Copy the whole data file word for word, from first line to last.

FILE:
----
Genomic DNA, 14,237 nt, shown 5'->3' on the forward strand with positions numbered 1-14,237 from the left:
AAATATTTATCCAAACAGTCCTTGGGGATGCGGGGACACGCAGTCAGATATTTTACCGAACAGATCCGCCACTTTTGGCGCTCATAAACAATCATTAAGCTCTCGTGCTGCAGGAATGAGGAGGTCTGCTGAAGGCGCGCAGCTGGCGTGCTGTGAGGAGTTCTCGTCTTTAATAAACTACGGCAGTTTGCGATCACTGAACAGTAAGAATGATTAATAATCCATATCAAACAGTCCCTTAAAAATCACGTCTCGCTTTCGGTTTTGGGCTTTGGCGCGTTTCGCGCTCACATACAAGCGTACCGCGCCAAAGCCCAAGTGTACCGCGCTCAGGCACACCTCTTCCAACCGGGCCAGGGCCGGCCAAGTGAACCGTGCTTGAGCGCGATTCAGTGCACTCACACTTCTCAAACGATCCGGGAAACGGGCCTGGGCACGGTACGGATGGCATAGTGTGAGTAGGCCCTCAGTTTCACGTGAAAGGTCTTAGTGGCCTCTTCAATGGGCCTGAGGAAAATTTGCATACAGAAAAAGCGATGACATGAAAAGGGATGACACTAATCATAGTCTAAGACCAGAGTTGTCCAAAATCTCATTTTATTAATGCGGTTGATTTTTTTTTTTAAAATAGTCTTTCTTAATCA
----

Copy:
Genomic DNA, 14,237 nt, shown 5'->3' on the forward strand with positions numbered 1-14,237 from the left:
AAATATTTATCCAAACAGTCCTTGGGGATGCGGGGACACGCAGTCAGATATTTTACCGAACAGATCCGCCACTTTTGGCGCTCATAAACAATCATTAAGCTCTCGTGCTGCAGGAATGAGGAGGTCTGCTGAAGGCGCGCAGCTGGCGTGCTGTGAGGAGTTCTCGTCTTTAATAAACTACGGCAGTTTGCGATCACTGAACAGTAAGAATGATTAATAATCCATATCAAACAGTCCCTTAAAAATCACGTCTCGCTTTCGGTTTTGGGCTTTGGCGCGTTTCGCGCTCACATACAAGCGTACCGCGCCAAAGCCCAAGTGTACCGCGCTCAGGCACACCTCTTCCAACCGGGCCAGGGCCGGCCAAGTGAACCGTGCTTGAGCGCGATTCAGTGCACTCACACTTCTCAAACGATCCGGGAAACGGGCCTGGGCACGGTACGGATGGCATAGTGTGAGTAGGCCCTCAGTTTCACGTGAAAGGTCTTAGTGGCCTCTTCAATGGGCCTGAGGAAAATTTGCATACAGAAAAAGCGATGACATGAAAAGGGATGACACTAATCATAGTCTAAGACCAGAGTTGTCCAAAATCTCATTTTATTAATGCGGTTGATTTTTTTTTTTAAAATAGTCTTTCTTAATCA